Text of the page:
Not Even Samsung Galaxy S10 Can Fix How Insecure Face Unlock Is

Samsung Galaxy S10 Render Front Facing Camera Holes

Samsung announced its latest series of Android flagships late last month, debuting handsets packed to the brim with the latest and greatest the technology industry has to offer, yet not even its state-of-the-art handsets can fix face unlock, one of the most frequently encountered weaknesses of today’s smartphones.

“Look, mom, no security!”

In a six-second video posted on Twitter several hours back, journalist Julian Chokkattu demonstrated how fooling Samsung’s newest phablet is as simple as pointing it in the general direction of a picture of its owners’ face. The clip that can be seen below stars the Galaxy S10+ but all members of the new Android family run the same authentication software and the last two generations of the range are extremely similar in this regard as well.


Following the update to One UI based on Google’s Android 9 Pie, Samsung revamped its mobile biometrics platform and provided users with the option of circumventing what it calls “faster recognition.” While removing that convenience-focused algorithm out of the equation doesn’t result in a perfectly secure authentication experience, doing so was enough to stop Mr. Chokkattu from continuing to toy with the Galaxy S10+’s facial recognition.

The same option is also available on all Galaxy S8 and Galaxy S9-series handsets running Android 9 Pie but was previously deemed shaky at best following white-hat testing relying on more professional (read: complicated) attack vectors.

Even if the system was much more secure, even its reckless state often fails to fulfill user expectations in terms of speed, and the other one can make it outright annoying; according to numerous comments owners of Samsung’s recent Android flagships posted online, as well as testing performed by Android Headlines staff. Given how nearly all contemporary phablets from Samsung’s portfolio were met with almost universal praise, such criticism easily stands out.


An extra dimension to save the day

The latest range of Samsung-made flagships released earlier today as the company’s first ultra-premium lineup without an iris scanner since the Galaxy S5 launched in early 2014. While its removal makes the “naked” face unlock offered by the Galaxy S10 even less secure in theory, Samsung’s biometric authentication never truly worked in a consistent manner.

The company did come close with Intelligent Scan, a feature of Samsung Experience 9 based on Android 8 Oreo, yet even that version of the technology that combined iris scanning with software-only face feature recognition was slower than something like Windows Hello cameras found on all relatively recent Surface Pro hybrids from Microsoft.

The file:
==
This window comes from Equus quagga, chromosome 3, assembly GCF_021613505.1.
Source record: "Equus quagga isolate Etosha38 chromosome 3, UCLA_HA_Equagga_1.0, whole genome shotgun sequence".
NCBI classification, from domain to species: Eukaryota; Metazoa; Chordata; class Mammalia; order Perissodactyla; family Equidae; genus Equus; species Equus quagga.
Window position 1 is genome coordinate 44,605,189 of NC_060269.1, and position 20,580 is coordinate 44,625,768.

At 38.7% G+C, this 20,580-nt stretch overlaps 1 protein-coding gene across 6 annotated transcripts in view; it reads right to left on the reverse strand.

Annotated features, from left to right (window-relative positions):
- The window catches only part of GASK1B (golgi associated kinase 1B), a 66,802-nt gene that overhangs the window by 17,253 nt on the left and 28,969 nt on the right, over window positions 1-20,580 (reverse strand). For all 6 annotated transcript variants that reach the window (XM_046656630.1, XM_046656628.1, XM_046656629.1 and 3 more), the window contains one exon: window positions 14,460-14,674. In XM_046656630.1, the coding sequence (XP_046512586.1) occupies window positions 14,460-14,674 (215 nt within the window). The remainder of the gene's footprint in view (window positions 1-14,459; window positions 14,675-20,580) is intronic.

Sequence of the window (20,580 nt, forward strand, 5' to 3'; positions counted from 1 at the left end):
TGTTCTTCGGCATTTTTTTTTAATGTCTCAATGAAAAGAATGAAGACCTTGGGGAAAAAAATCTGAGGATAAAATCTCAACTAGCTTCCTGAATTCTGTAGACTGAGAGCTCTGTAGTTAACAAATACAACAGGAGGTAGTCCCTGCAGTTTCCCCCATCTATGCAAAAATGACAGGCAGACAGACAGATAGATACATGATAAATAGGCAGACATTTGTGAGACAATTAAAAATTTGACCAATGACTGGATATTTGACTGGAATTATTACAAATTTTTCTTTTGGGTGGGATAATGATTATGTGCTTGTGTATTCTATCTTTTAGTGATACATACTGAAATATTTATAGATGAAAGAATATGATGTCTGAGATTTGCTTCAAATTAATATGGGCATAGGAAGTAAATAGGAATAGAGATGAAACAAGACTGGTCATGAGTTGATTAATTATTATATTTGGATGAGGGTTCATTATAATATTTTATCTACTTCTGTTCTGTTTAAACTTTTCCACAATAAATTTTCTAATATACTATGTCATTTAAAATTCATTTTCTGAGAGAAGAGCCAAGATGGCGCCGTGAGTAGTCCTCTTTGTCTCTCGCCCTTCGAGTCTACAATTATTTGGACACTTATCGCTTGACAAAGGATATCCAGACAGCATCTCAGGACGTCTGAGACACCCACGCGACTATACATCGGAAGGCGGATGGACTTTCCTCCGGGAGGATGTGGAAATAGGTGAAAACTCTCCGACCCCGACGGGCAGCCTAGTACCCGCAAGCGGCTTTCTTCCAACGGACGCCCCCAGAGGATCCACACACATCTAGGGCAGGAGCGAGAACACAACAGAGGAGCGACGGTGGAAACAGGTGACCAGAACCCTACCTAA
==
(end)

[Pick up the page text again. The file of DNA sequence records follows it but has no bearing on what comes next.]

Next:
On paper, the latter tech is absolutely ancient, yet Samsung’s implementations consistently put out worse results; i.e. Microsoft doesn’t claim its solution offers anything resembling security either but at least most of its customers can attest it’s extremely fast and consequently highly convenient.

Samsung now may have finally found a suitable solution for making face unlock work but decided to limit it to a target demographic that’s minuscule at best. The 5G-ready member of the Galaxy S10 series, the one that sports a ridiculously big 6.7-inch screen, sports a time-of-flight sensor next to its front-facing camera, in addition to offering one such module on the back, hence being equipped with half a dozen cameras in total.

However, don’t celebrate just yet because while Apple has been using similar tech to offer an objectively superior solution in Face Unlock since late 2017, Samsung’s current concern is to leverage the extra dimension in order to boost – emoji performance. That’s right, not even a device whose price tag is dangerously close to the $2,000 mark will use depth-mapping to ensure you are who you say you are from day one. But hey, dancing dogs and singing chicks?


Samsung may eventually get around to making its software more akin to something iOS users have been enjoying for a year and a half now but until that happens and its 3D cameras make their way to something remotely affordable, you win the lottery, hit your head, or become willing to shell out two grand on a smartphone for any other reason, face unlock is something you should avoid if you care about security – and that goes for the vast majority of devices from any other Android brand as well.